Blouse dress traffic – effortless style
Blouse dress traffic – effortless style
A: don’t live in the suburbia death trap
B: don’t drive if you deal with a rush hour
This is in Glasgow – or more accurately Bearsden outside Glasgow … love it. more here
A delegation of Scottish transport chiefs are to visit the Netherlands to find out how Dutch roundabouts make roads safer for cyclists.
Dutch roundabouts feature segregated cycle lanes around the outside, making them much more cycle-friendly, particularly important as two-thirds of bike collisions happen at junctions.
Last week Transport for London announced it was investing £2 million in a project to introduce Dutch roundabouts in the city.
Keith Brown, Scotland’s transport minister who is among those travelling to Amsterdam, told the Scotsman that rather than try to come up with their own innovations, they would borrow successful design from around the world.
“We have an ambitious vision to promote cycling but there is no need to re-invent the wheel and I am keen that we learn from the experiences of our neighbours”, he told Scotland on Sunday.
“I am very much looking forward to finding out about the different approaches taken in the Netherlands regarding cycling infrastructure and other softer measures.
“It will also be interesting to see how the Transport for London research into junction and roundabout layouts develops.
“I am supportive of any improvements that Scottish planning authorities and local roads authorities can implement to make our roads a safer place to cycle.”
Ian Aitken, chief executive of Cycling Scotland, the national bike promotion body, said: “The Dutch-style roundabouts that are now being implemented in London would be very welcome in Scotland because they make conditions safer for cyclists at junctions, which is where 68 per cent of all accidents involving cyclists occur,” he said.
“These roundabouts not only give cyclists priority at a junction, they are also more effective at encouraging motorists to slow down, as they only have a single lane for entry and exit.”
Fixie Rider checklist
1. Cool Glasses
2. One gear no idea
3. no brakes
4. Card in spoke
5. Courier bag as narrow as your bars ….. ooops messed up there …..
Bikes are different than cars: bikes have only two wheels; bikes are smaller and travel at slower speeds; people who ride bikes (cyclists) are not required to be a certain minimum age, pass a test, have a license, or register or insure their bicycles; there are no laws regulating the training of cyclists as there are for motorists. So why should cyclists be held to the same standards on their bikes as motorists in their cars? Why should cyclists be subject to the same traffic laws and fines for violations?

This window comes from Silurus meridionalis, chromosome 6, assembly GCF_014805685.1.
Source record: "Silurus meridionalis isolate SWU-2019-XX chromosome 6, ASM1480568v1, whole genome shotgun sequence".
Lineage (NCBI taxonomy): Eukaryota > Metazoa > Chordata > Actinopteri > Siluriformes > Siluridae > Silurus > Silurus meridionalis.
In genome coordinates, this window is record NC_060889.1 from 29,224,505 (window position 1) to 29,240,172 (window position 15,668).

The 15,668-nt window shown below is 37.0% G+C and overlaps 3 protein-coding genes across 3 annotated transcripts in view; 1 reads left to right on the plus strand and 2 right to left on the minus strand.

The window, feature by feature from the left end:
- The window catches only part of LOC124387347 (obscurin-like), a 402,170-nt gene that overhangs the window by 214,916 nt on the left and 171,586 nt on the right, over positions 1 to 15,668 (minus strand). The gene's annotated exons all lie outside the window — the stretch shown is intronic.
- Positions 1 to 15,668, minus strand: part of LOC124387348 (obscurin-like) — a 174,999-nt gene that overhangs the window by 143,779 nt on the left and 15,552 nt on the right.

Part of the answer to the second question can be found by considering the relevant similarity between bikes and cars: it is legal to operate both bikes and cars on many of the same streets. If cyclists did not have to obey traffic laws, whenever a bike and car approached an intersection, the car would have to stop in order to avoid hitting the bike, even if the car had a green light. By stopping at the green light, while (importantly) sparing the cyclist, the motorist contradicts and thereby undermines the system of meaning that traffic signals are intended to convey. So in order to prevent corrosion of the traffic signal system and subsequent chaos, cyclists should follow the same traffic laws as motorists.
Given that cyclists should obey the same traffic laws as motorists, should they be subject to the same fines? This is where things start to get complicated.
On the one hand, there is the idea of proportionality: the more severe the infraction, the more severe the sanction – in this case, the worse the violation, the higher the fine. Are traffic violations worse in a car than on a bike? In terms of the potential harm inflicted on others, yes, they are. Consider driving and biking the wrong way down a one way street: both are dangerous, but intuitively, the motorist is doing something far more dangerous, and therefore worse, than the cyclist. In principle, however, it’s not clear that one is worse than the other. As discussed above, cyclists should follow the same traffic laws as motorists in order to uphold a system that is supposed to enable road users to predict each other’s behaviour. In light of this system, all violations, whether by car or bike, are equally bad and therefore should incur the same fine.
On the other hand, there is the idea of deterrent: the higher the fine for a violation, the greater risk associated with it, the less likely it is to occur. It may be that bike fines are currently so low that they do not sufficiently discourage violations. For example, in Boston, a cyclist may be fined $20 for most traffic offenses; there is a proposal to raise this to $150 in an attempt to reduce bike traffic violations. In order to be an effective deterrent, however, the cyclist’s fine need not be as high as the motorist’s. Presumably, there is some threshold amount, say $50, that would stop most cyclists (and, for that matter, motorists) wantonly flouting traffic regulations. Any amount the over the threshold is not a deterrent, but a punishment. As discussed above, there is at least some reason to think that it is worse to commit traffic offenses in a car than on a bike; so there is some reason for motorists to pay higher fines than cyclists. Perhaps cyclists should pay higher fines than they currently do for violating traffic laws, but not necessarily the same fines as motorists.
There is a lot more that could be said on this subject.
What do you think about it?
Do you think cyclists and motorists should follow the same laws?
Do you think they should pay the same fines?
I’d love to hear your thoughts!